How does hiring remote vs. in-person differ in the hiring process? Best practices for hiring remote?

Question submitted by Steven

We do all of our hiring at Automattic via Slack. Interviews happen there (text), discussion around the process, etc – all on Slack. That’s where we’ll be spending a lot of time communicating, so it’s important to figure out how well someone is going to handle that.

Beyond that, we also do a (paid) trial project with most roles, which is a time to get deep on assessing their skills, but also a chance for them to demonstrate that they can work in a relatively unstructured environment, continue to communicate effectively, ask appropriate questions, etc. During this time some people pull out when they don’t realize that working remotely is not for them, or we end their trial because it’s clear they’re not able to operate effectively in that environment. It’s time consuming, but critical to our hiring process.


At a previous company I worked at we did some paid trial projects, but it tended to exclude some people who didn’t have the availability or willingness to take time off from their job to do that project. It works best for younger people or consultants who work on their own. Have you had any issues with that?

We do ours part time, so people can work on them after hours, on weekend, etc. That definitely is still hard for some folks because of other responsibilities, but we haven’t found a way around it yet.

I’ve found that temporary work assignments and contract-to-hire are certainly better than asking for free work, but you have to be very careful to avoid certain pitfalls. The biggest I’ve found, especially if the trial is individually project-oriented, is that the success criteria for the project many not align with behaviors to be a successful employee. Projects tend to stimulate performance linked behaviors over social behaviors. They’ll often be evaluated on speed of delivery, functional fulfillment, and hopefully quality over collaboration, sustainability of pace, and iteration on outcomes. These are addressable to some extent with highly intentional design of the engagement parameters, although some things like outcome iteration are limited by the time bounds.

The other, largely unavoidable consequence of these kinds of arrangements is that they bias towards risk takers and those with economic security, which reinforces many of the inequities already in the system. There’s a significant cost of delay for the candidate from spinning a job search down and back up that the project compensation doesn’t cover. This could be partially mitigated with a funded severance if the trial doesn’t work out, but I’ve never seen that done.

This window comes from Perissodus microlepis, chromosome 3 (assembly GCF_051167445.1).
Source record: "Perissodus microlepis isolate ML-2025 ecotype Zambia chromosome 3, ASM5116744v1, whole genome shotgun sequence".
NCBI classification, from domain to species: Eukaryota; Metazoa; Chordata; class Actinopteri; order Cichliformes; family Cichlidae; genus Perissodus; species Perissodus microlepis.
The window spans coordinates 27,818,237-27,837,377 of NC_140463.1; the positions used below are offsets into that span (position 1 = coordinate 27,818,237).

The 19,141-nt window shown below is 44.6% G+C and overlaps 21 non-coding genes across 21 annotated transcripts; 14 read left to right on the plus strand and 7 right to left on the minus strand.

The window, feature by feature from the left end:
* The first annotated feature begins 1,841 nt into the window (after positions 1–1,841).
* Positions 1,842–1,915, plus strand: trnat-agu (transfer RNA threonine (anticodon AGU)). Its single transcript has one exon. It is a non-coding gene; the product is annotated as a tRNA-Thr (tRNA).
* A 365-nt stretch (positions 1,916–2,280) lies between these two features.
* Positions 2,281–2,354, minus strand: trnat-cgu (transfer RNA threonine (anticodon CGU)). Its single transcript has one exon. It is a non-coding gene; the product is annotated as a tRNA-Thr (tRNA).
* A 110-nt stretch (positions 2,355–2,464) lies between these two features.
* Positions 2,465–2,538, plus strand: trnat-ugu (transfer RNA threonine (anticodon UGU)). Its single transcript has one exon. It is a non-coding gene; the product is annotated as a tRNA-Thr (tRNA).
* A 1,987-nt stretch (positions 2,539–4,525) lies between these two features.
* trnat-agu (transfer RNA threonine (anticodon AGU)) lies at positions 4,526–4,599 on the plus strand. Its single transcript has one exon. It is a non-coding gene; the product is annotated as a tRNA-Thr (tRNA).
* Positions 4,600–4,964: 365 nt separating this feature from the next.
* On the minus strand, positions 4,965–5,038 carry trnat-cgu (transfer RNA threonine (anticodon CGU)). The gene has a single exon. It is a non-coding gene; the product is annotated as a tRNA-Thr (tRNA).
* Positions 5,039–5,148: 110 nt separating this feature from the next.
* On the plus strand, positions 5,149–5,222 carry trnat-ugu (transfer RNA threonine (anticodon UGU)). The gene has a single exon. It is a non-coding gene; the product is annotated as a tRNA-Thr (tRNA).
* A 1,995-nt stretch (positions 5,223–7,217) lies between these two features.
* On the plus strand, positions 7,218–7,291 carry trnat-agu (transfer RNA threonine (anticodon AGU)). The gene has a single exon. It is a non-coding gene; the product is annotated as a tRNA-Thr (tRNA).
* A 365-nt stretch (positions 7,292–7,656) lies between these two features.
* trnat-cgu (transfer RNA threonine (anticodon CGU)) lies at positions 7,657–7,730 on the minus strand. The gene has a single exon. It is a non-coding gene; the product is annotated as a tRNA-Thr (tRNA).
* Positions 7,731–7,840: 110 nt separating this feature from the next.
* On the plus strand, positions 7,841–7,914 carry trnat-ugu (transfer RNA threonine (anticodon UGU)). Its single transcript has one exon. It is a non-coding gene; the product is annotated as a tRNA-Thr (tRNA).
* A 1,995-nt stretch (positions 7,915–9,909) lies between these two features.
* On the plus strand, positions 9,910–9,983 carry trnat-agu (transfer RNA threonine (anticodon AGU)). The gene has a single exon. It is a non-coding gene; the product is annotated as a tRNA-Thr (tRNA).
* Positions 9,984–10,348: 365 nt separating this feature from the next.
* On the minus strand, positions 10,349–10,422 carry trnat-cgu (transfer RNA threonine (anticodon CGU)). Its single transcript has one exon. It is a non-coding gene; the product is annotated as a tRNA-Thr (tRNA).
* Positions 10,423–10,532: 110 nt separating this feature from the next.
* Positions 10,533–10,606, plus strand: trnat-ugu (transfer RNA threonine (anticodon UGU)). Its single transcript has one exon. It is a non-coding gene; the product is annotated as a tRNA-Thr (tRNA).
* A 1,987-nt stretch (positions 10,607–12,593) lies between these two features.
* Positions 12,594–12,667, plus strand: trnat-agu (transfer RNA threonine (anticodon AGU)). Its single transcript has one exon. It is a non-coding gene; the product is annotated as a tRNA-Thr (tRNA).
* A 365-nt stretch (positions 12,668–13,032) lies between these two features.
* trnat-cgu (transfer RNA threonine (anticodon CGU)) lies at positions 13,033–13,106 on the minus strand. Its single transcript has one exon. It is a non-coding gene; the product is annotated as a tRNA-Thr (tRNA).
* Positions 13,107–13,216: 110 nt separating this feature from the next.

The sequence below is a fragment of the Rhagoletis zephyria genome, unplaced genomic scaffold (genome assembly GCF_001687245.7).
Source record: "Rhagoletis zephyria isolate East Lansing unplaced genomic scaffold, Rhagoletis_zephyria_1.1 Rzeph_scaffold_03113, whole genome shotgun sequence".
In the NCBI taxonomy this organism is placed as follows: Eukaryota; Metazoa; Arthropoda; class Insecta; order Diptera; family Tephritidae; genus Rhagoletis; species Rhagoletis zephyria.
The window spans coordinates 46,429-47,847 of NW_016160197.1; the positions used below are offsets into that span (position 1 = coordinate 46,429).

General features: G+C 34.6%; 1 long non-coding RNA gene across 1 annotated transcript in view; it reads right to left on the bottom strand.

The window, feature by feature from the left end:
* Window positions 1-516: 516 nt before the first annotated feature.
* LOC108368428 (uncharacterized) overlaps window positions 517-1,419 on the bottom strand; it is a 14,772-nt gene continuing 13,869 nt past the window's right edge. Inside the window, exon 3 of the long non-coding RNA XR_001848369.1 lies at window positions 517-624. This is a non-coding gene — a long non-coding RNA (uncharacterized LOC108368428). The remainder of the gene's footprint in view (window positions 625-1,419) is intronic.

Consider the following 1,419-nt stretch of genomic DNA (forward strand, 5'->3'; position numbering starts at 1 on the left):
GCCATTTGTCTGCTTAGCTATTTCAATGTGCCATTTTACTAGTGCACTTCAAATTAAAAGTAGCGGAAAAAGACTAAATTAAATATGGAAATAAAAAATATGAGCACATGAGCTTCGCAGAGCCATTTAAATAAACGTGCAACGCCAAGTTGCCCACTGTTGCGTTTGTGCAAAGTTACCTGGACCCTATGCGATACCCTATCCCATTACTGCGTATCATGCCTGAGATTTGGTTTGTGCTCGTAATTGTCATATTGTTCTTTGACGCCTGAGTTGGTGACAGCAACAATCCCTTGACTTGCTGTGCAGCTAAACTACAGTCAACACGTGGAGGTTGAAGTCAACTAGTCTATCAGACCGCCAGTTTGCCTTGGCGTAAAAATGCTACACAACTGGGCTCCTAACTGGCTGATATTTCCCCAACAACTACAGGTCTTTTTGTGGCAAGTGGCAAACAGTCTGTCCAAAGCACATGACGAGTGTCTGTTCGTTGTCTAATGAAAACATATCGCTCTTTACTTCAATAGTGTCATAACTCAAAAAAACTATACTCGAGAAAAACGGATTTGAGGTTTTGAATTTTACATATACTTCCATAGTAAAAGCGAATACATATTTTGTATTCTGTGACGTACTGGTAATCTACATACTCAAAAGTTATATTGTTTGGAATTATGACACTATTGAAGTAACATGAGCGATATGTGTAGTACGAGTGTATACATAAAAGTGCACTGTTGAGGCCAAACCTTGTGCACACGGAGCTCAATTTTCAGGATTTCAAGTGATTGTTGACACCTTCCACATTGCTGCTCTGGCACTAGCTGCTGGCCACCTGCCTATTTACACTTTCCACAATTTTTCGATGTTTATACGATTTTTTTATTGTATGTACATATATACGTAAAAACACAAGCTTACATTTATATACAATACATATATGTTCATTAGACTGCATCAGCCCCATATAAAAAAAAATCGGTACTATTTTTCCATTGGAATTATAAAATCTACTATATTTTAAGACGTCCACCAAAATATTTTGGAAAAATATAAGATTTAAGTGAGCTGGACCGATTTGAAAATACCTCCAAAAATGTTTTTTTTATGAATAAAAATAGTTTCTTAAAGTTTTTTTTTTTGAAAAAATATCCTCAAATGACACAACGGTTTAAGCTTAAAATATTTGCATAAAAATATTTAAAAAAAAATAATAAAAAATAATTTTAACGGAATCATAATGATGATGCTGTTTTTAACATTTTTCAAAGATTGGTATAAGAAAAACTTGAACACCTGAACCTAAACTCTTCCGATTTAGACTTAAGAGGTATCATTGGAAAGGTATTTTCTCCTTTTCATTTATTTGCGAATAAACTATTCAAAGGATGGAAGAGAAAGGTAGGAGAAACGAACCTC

Overall, I would say remote hiring requires better communication of expectations and the process and more preparation of the people, process, and tooling to do well.

Remote hiring tends to break the interviews into smaller chunks, which spreads them out, extends timelines, and increases scheduling overhead. It also allows for either side to pull the cord earlier without awkwardness, but that also raises the performance demands, as each session has an opportunity for recency bias and impulsive reaction. The extended interview timeline can also be out of phase with in-person interview that may be happening as part of the same job search as well as with other extended remote interviewing schedules.

The tooling, especially for collaborative interviewing approaches, is not nearly on par with in-person capabilities yet. Additionally, the infrastructure and tooling requirements, especially if they extend into expectations of what the employee funds themselves upon hiring, can reinforce industry hiring inequities.

Many of the challenges can be substantially mitigated with intentionality and preparation. The first step toward that is awareness.

For my current position I was given a complete at home assignment during the interview process which delved deep into C# class reflection. According to them, I was the only one who completed it successfully. I would note however that 7 months later, I’ve not once used reflection in my job, and the vast majority of my time involves building a React.js library.